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"And ye shall know the truth, and the truth shall make you free." - John 8:32
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Author:  Larry Simoneaux
Bio: Larry Simoneaux
Date:  April 27, 2009
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Topic category:  Other/General

Just another day at sea.

What with the political flap recently generated by a Department of Homeland Security report (soon to be parodied as: “You might be a right-wing extremist if...”), I thought this might be a good time to take a breather from it all. And tell another sea story.

You do know, don’t you, that whenever you watch those commercials for cruises, they never take you behind the curtains on a ship at sea? I thought, therefore, that I’d give you a peek behind those curtains. Here’s a description of one day at sea that stands out for me.

That day started well. I showered without having to grab hold of anything, but the first hint of trouble came while I was dressing.

The bridge watch called to say that the wind and seas were picking up. Even so, they thought we'd still be able to perform scientific operations. "Fine," I said.

Things went downhill from there.

At 0730 (7:30 AM), breakfast was served to the crew and scientists. After breakfast, I toured the ship to check on our preparations for the day. Things still looked good.

Prior to starting scientific operations, however, I had to secure all overboard water discharges so as to not contaminate any water samples the scientists were taking. Believe me, there’s nothing like a little laundry soap in a sample to get the scientific party really cranked up.

Securing the overboard discharges, however, meant that the stewards couldn't finish cleaning the breakfast dishes. Usually, this isn't a problem.

At sea, "usually” is an ominous word, fraught with meaning.

Generally, when we’d put instruments over the side, we’d also stop the ship and try, by using the engines and rudders, to maintain the best ride possible. That day, however, the seas were coming from one direction and the wind from another. In such conditions, at very low speeds, keeping the ship pointed correctly can be difficult.

Well, things got a bit squirrelly and we (I) couldn't hold the course required. We (I) ended up in the trough (sideways to the waves) and this quickly led to a series of 25 - 30 degree rolls. This was dramatized by the sounds of all of the breakfast dishes hitting the galley deck.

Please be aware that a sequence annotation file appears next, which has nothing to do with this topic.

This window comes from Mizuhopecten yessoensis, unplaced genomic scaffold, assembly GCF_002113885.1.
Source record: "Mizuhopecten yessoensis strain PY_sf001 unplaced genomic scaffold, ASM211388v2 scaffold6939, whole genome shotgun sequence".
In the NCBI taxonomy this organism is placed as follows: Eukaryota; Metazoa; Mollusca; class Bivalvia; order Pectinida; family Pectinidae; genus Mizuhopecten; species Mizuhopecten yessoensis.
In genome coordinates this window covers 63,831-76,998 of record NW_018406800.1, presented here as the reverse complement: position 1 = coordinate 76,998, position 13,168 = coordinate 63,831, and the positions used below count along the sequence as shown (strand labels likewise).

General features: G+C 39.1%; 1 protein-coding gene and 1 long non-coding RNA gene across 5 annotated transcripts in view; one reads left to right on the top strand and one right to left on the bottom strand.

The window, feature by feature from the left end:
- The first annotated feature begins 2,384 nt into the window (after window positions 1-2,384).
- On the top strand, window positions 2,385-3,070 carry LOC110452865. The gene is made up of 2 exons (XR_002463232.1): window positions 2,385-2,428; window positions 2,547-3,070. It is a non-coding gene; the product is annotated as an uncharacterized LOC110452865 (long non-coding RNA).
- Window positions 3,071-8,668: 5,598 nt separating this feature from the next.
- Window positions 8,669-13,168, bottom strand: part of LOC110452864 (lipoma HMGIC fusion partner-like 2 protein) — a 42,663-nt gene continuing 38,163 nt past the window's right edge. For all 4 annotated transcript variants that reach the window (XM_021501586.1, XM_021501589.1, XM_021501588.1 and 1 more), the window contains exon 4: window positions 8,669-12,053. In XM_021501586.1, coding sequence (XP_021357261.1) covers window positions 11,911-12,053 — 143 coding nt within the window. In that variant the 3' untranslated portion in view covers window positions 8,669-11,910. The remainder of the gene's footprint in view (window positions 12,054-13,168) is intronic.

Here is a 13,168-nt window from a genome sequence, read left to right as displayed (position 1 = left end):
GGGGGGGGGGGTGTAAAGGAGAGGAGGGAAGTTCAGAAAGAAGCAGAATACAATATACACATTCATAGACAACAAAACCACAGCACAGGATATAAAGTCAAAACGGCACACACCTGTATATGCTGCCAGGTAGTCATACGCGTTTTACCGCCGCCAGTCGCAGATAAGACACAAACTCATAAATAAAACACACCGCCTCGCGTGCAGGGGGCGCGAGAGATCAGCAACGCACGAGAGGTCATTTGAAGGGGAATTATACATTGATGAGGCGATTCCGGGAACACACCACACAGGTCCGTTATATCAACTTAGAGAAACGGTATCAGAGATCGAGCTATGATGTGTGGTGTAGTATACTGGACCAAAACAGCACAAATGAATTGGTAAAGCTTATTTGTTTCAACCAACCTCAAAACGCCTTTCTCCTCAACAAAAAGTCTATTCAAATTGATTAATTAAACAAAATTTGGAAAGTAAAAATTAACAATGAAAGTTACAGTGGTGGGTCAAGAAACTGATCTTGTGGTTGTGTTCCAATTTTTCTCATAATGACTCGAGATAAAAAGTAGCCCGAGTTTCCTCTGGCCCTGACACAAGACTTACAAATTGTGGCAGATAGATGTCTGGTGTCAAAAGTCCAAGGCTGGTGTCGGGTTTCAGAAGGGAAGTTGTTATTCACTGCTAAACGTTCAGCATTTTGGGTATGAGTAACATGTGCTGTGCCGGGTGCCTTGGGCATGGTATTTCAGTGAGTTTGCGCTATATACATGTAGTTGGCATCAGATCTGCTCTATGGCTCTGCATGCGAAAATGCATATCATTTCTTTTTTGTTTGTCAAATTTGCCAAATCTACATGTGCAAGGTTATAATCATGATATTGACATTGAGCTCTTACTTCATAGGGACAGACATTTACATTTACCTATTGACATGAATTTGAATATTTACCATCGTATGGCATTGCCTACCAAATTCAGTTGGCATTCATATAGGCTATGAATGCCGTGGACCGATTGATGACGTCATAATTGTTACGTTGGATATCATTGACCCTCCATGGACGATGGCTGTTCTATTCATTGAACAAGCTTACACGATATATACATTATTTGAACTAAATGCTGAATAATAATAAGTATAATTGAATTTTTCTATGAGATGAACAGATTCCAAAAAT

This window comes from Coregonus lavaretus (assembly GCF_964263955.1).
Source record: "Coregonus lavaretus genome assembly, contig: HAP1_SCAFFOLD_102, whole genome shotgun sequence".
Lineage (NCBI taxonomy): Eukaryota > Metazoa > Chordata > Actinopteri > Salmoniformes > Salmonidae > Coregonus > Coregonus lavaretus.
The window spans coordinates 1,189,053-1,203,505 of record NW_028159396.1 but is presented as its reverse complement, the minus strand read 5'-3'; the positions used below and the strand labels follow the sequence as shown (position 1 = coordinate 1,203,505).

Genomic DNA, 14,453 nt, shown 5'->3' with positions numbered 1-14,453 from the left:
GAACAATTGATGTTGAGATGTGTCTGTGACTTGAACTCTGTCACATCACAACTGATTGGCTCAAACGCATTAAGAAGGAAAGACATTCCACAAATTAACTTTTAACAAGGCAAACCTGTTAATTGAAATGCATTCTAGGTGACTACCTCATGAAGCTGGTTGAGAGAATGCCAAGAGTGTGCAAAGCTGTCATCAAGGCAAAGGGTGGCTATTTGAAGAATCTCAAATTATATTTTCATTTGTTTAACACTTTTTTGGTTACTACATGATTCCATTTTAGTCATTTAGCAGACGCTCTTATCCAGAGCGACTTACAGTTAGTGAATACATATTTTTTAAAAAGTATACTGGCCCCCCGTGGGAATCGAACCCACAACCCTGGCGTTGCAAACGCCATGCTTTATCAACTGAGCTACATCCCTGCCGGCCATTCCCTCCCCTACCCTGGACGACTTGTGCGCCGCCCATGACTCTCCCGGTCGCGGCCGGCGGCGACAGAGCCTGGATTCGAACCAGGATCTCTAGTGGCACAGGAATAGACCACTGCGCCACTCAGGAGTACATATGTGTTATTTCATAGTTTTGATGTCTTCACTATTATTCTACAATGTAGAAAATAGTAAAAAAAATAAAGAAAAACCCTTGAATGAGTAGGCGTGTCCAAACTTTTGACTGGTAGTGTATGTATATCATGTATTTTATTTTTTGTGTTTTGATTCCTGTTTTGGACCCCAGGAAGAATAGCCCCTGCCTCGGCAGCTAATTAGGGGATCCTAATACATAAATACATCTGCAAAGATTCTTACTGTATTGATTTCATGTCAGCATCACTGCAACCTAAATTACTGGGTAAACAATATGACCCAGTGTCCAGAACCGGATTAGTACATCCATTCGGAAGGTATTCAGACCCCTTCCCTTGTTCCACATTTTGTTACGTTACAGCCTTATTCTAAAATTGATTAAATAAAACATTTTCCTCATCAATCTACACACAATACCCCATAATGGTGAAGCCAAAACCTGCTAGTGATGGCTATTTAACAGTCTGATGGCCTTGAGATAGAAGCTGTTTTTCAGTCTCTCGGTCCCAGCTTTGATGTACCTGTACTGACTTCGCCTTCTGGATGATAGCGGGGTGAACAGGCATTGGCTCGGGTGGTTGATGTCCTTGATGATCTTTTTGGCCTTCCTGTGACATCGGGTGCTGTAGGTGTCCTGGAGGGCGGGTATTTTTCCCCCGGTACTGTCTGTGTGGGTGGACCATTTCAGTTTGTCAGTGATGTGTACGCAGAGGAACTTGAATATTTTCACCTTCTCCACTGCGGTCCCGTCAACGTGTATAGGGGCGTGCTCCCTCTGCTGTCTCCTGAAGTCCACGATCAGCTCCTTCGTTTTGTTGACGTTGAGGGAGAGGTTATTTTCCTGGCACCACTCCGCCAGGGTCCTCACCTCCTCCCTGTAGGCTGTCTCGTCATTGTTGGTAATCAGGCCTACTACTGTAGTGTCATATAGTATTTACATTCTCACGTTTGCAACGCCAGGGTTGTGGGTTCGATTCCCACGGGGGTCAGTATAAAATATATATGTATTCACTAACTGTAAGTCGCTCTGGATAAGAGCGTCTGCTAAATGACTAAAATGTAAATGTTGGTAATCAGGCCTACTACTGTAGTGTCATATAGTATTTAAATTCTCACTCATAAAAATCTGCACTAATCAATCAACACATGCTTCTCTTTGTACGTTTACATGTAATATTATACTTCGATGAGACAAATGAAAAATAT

Witnesses later told me that the explosion from the Chief Cook was Olympian in proportions, titanic in volume, and unmatched in duration for non-repetitive profanity. Portions of it could be heard on the bridge without benefit of a radio. The problem was, of course, that it's never a good thing to have an angry Chief Cook.

Lunch was a disaster. At sea, food is important and the poor lunch didn't sit well with the crew - especially the Chief Engineer and the Chief Bosun. The Chief Engineer went below and, shortly thereafter, "found" a problem with the hot water system. He notified me that hot (dishwashing) water would have to be secured several hours.

The Chief Bosun decided he "had" to paint the intake vents that supplied fresh air to the galley. In so doing, he "forgot" to turn off the galley fresh air supply fan. The fumes were truly impressive.

By mid-afternoon, the entire crew was mad at the scientists who’d caused the ship to be stopped in such bad weather. The Chief Cook was mad at me for sloppy shiphandling. The Chief Engineer and the Chief Bosun were mad at the Cook for the abomination that had been lunch.

         Dishes were piling up, the galley smelled like the paint locker, and three departments weren’t talking. Mutinies spring from less, so I called a meeting to let everyone get it out of their systems.

It took some doing, but after some very animated finger pointing and general griping, people went back to work. The hot water problem was "fixed” and we opened the portholes in the galley to clear the fumes. This allowed the Chief Cook to get his area squared away and prepare a decent evening meal.

There was a good movie that night and the Chief Cook even baked cinnamon rolls for the crew. Things were looking up.

Later that night, though, I was in my room when the Chief Scientist called to tell me that his instruments had picked up an interesting change in the sea water temperature and he wanted to stop and collect some samples. The weather hadn't changed a bit.

Floggings were instituted the next morning.

Larry Simoneaux

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Biography - Larry Simoneaux

Larry Simoneaux is a regular columnist for The Everett Herald in Washington state. He is a retired ship driver for the US Navy and NOAA.

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Copyright © 2009 by Larry Simoneaux
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